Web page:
Do you know what academic direction you want to go in at university?

“Engineering. It’s cool and makes me happy, to be able to fix stuff and make things work. To create things that have an impact.”

It’s vitally important to have goals. Not necessarily big life goals, it could be as simple as finishing that book you’ve been working on for half a year, or learning to play a new piece of music or even getting your homework in on time. It helps to have some sort of creative outlet so things don’t overwhelm you, and goals give you something to shoot for.  

Does the thought of becoming an adult scare you?

“Yeah because then I have responsibilities and no one to turn to when I mess up”

So many people have said this to me. Schools are so busy teaching things you won’t use very much that they aren’t giving students the life skills they need, like learning to budget, how to remain happy and healthy and find enriching and fulfilling work. I mean, how do you even pay tax? Speaking from personal experience, it’s very worrying not knowing how to do something that I will eventually need to do. People worry they can’t ask for help as an adult. That is what the next generation is being taught.

Is your future financial situation a big worry for you?

“I think so, because if I don’t get a good job I might just have to do some boring job that I hate because I don’t have enough money and my limited plans for the future might just not work.”

I believe students should be taught how to live the life they want. I don’t mean having everything they wish for, but being happy. For instance, teaching them they can ask for help and not be considered weak in any way.

Is your current financial situation a big worry for you?

“Not particularly because my dad is good at making money”

A lot of my peers are worried about their financial situation. It’s nice to hear from one who isn’t. Children shouldn’t need to worry about things like that; they should be busy learning and experiencing and socialising.

Do you feel supported enough to talk to trusted friends and adults about your mental health?

“…Yeah. Mainly just friends because adults it will be a rabbit hole and I’ll have to talk to loads of people and answer things I don’t want to.”

I think it’s really important to have someone to confidentially confide in. Talking about things helps you process them, so try and find someone you can feel comfortable enough with that you can talk about what’s going on with you. Everyone matters the same amount, you are no less than anyone else for seeking help.

Are there any stereotypes around gender that affect your mental health?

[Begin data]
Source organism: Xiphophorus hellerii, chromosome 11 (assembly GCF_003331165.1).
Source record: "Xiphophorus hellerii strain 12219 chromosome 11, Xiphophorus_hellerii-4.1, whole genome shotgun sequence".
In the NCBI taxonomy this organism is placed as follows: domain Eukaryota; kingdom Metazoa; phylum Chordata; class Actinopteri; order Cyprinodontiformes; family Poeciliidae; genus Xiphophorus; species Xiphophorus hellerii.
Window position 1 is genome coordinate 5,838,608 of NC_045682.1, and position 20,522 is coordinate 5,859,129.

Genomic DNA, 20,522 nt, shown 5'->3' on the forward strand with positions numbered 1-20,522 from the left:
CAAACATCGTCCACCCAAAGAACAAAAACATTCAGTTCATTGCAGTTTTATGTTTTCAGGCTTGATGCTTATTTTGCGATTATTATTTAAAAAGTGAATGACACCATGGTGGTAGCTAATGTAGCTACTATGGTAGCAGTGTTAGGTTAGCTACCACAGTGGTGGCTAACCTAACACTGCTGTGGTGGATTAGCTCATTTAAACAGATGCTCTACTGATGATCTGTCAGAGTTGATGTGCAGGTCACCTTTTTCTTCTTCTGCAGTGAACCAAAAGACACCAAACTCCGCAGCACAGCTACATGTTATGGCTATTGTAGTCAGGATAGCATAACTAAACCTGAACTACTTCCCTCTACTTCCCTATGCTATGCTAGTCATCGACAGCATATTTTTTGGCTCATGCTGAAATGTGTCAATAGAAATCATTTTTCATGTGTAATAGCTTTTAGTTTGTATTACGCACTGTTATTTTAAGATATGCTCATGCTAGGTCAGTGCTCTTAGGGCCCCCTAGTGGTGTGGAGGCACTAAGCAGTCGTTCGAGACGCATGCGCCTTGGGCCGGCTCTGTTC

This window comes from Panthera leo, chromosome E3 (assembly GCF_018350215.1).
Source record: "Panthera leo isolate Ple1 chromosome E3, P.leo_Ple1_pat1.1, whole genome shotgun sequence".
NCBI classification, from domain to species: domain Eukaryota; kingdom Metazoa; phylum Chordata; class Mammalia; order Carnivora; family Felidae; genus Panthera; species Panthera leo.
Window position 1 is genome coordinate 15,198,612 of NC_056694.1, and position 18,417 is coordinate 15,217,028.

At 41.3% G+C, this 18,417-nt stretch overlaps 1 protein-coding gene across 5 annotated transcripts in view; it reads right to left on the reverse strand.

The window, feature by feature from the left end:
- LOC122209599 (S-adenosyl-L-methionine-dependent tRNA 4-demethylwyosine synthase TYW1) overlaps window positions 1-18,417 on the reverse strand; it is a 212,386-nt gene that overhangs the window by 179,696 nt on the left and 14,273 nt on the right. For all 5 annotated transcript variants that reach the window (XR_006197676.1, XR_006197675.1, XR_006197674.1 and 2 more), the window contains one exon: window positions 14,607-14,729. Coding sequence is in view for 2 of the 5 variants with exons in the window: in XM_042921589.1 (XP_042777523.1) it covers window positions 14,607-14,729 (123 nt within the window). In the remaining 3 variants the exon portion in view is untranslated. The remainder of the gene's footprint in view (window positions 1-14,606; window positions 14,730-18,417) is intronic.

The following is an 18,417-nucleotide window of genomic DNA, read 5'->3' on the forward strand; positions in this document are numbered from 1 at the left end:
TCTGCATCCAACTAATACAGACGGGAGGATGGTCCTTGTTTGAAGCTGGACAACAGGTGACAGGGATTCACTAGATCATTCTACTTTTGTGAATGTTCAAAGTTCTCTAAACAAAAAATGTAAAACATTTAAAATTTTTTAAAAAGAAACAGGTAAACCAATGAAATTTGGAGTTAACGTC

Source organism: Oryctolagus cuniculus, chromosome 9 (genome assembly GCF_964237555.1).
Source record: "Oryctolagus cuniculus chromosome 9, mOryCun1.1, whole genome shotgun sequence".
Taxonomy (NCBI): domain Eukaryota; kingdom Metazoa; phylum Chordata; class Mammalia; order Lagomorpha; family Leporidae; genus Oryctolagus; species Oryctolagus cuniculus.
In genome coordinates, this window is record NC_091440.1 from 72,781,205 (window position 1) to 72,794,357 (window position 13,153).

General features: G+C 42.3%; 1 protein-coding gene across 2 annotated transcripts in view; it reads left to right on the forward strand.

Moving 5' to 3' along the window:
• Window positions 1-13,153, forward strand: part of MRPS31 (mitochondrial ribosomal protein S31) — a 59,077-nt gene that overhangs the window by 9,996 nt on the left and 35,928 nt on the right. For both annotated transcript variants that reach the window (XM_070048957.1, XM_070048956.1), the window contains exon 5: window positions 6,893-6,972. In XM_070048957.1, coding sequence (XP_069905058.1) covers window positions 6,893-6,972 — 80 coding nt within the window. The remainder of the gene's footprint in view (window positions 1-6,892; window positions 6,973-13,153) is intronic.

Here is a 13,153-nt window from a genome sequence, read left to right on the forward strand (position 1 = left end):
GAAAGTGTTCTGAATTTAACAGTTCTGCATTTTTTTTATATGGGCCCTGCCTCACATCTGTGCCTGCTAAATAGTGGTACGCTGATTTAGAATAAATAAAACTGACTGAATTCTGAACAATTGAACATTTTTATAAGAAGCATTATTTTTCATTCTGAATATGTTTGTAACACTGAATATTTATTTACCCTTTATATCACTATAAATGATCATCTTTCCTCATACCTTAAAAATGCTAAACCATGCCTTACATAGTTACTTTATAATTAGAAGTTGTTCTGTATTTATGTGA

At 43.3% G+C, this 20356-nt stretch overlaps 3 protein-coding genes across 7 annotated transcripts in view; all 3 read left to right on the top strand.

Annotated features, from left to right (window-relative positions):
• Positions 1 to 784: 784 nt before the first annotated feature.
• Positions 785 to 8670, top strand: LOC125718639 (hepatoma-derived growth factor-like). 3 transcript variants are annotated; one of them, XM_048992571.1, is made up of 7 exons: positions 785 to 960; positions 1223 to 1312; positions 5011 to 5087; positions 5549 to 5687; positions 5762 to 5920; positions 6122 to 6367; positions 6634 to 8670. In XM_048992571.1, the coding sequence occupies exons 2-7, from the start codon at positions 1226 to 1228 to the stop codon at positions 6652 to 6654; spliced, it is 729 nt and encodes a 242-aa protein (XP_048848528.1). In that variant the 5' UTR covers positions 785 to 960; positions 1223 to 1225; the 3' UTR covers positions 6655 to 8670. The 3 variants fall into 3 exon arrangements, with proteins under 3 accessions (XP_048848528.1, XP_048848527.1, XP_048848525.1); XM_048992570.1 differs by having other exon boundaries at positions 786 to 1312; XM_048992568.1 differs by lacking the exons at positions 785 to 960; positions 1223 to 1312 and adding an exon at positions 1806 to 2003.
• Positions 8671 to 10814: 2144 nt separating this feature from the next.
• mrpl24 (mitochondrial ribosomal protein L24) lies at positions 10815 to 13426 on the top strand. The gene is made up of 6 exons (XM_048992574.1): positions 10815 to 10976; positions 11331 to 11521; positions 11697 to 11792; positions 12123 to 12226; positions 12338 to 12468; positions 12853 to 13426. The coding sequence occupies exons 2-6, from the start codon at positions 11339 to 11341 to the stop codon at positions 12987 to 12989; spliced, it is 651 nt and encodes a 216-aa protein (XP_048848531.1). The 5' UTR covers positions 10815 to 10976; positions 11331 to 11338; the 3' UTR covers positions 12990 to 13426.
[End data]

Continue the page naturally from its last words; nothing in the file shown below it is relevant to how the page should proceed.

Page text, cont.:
“In school the girls can come up and punch me and slap me in the face but I can’t hit them back because then I’m the bad one. I think subconsciously I do feel like I have to prove my masculinity, but I don’t want to so I don’t think about it. For instance, I do stupid things in front of my ‘wife’ (he means his girlfriend), but then I think about it afterwards and think ‘I only did that because she was there.’ so I think this is me trying to impress her.”

Gender stereotypes are such burdens on everyone. Girls think they’re not feminine enough. Boys think they’re not masculine enough. With gender based insults closing in from all corners, young people feel they have to change themselves to be the ‘ideal girl/boy’ and wear tiny skirts or try and get a six pack to attract a mate. It is hard to have to deal with thinking you’re not enough, or have to do something better in order to deserve love.

So I think that is an accurate account of what it’s like. Everything you do, you do to affect people’s opinions of you. The uncertainty of growing up is a looming and petrifying prospect. Being young is difficult. Sometimes we just need a blanket a box of tissues and a good cry.

I spoke to Rachel Green, an integrative psychotherapist, about mental health in schools. I asked her what advice she would give someone who is struggling with their mental health. She advised them to “go and get some help. Tell someone. Let someone know you’re hurting. It’s really important, especially for people at school. Usually, people tell their friends, but that puts a lot of pressure on the friend and makes them worry. I think the most important thing is making a space where children can talk to people confidentially and that there’s information out there to help people, helplines, websites, etc. People need to know they can reach out because it could be bullying, domestic issues, self harm. More could be done about it, like getting in guest speakers, doing work around grooming, forced marriages, gangs. I think mental health is really important in schools and the more we talk about it and normalise it the better, so students don’t feel inadequate or shamed, even about sexuality and stuff; it can cause a lot of conflict”.

 That’s a professional point of view, the most trustworthy of all points of view. I know, I’ve used the words mental and health about a thousand times this article, but they say repetition gets your point of view across so yeah. You say lack of proper editing, I say literary device.

P.s, I do actually care about your struggle, and I understand it, you’re a depressed, misunderstood Emo teen and no one gets you, but honestly, I don’t mind taking the roll of concerned mother. Here are some links that helped me. I have no dignity to preserve, so I’m begging you, if you ever feel you need to talk to someone, use them. These are professionals who can help you more than all of your friends. It’s completely confidential and judgement free. If not for me, do it for every other person who’s ever felt like that, for everyone who cares about you, for every tear you’ve shed and every time you’ve felt less than enough. You deserve to feel better. 

https://www.childline.org.uk/get-support/1-2-1-counsellor-chat/

https://www.kooth.com/

https://www.otrbristol.org.uk/what-we-do/hubs/

 

 

 

If a parent requires a paper copy of the information on the school's website, please contact us and this will be provided free of charge